2017 Hurricane Season Spotlight Series
A Houston neighborhood in the wake of Hurricane Harvey. Lawmakers must make strategic policy reforms to help Americans prepare for and rebuild after future storms.© Marcus Yam/Los Angeles Times
With the unprecedented rain that Hurricane Harvey unleashed across Houston and other communities, it is clear that the storm will go down as one of the most destructive to strike the United States. Less than two weeks later, Hurricane Irma became the most powerful Atlantic storm ever witnessed, followed swiftly by Maria. And now, Congress has no more important task than to help affected communities recover. But to give all Americans a chance to adequately prepare for and rebuild after future storms, lawmakers must make strategic reforms.
The Pew Charitable Trusts’ Hurricane Spotlight series recommends how the federal government can improve policy in four areas:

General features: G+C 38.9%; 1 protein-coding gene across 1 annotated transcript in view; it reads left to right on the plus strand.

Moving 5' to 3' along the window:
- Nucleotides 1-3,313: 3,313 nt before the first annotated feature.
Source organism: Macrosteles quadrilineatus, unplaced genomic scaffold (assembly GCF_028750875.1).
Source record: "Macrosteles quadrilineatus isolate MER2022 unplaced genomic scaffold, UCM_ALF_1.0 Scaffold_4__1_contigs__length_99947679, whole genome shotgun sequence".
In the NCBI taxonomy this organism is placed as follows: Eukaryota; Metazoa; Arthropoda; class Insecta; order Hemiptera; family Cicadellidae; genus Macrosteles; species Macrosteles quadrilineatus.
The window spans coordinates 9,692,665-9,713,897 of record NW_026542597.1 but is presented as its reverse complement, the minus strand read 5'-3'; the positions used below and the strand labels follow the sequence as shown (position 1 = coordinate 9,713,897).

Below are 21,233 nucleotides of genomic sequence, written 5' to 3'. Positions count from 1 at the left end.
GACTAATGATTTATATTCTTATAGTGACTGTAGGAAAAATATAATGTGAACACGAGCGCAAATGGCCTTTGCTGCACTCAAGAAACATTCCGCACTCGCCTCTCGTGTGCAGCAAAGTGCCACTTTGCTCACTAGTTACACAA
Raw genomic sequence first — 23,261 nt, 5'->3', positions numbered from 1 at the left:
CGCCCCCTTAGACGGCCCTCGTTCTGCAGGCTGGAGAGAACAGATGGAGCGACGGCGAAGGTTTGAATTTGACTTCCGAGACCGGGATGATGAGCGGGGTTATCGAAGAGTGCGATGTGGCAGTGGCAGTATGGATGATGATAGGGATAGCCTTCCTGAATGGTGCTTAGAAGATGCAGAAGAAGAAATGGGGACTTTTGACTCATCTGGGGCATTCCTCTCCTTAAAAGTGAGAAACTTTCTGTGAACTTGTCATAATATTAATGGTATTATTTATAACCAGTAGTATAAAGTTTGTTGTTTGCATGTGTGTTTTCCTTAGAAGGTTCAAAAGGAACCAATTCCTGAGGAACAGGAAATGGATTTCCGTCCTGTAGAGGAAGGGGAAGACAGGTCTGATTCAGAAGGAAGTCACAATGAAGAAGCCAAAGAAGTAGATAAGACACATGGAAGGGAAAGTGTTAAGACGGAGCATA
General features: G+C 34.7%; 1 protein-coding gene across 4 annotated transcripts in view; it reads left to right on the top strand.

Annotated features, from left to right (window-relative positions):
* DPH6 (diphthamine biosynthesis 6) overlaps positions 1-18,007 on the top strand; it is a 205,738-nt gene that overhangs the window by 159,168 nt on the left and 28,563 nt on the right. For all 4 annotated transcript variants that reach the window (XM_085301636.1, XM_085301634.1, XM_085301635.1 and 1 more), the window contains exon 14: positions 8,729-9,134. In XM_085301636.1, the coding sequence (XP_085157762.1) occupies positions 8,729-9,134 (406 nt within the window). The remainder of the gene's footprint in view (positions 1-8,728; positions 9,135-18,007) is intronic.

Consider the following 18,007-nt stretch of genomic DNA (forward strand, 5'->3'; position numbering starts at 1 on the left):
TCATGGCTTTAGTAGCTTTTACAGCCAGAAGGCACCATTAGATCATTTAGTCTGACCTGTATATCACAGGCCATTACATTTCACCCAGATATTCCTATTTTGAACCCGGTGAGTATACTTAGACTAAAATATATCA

- Reforms to the National Flood Insurance Program (NFIP). The federal government’s initiative for insuring and managing flood risk is $25 billion in debt.
- Innovative financing for measures to mitigate storm impacts. The federal government must help localities and states make smarter investments to prepare for severe weather.
- Nature-based solutions. Wetlands, mangroves, and other coastal habitats act as buffers against floods.
- Flood-ready infrastructure. Measures should be taken to increase the durability of infrastructure and reduce unsustainable development in high-risk areas.
Congress must consider lessons from recent hurricanes as it attempts to put NFIP on a financially solvent path; revitalize American infrastructure; and set sound policies to avoid future catastrophes.
As deadly and costly as these storms have been, they also offer opportunities for improvements. If the federal government takes the steps outlined in this series, it can help vulnerable communities become more resilient to the impacts of severe weather.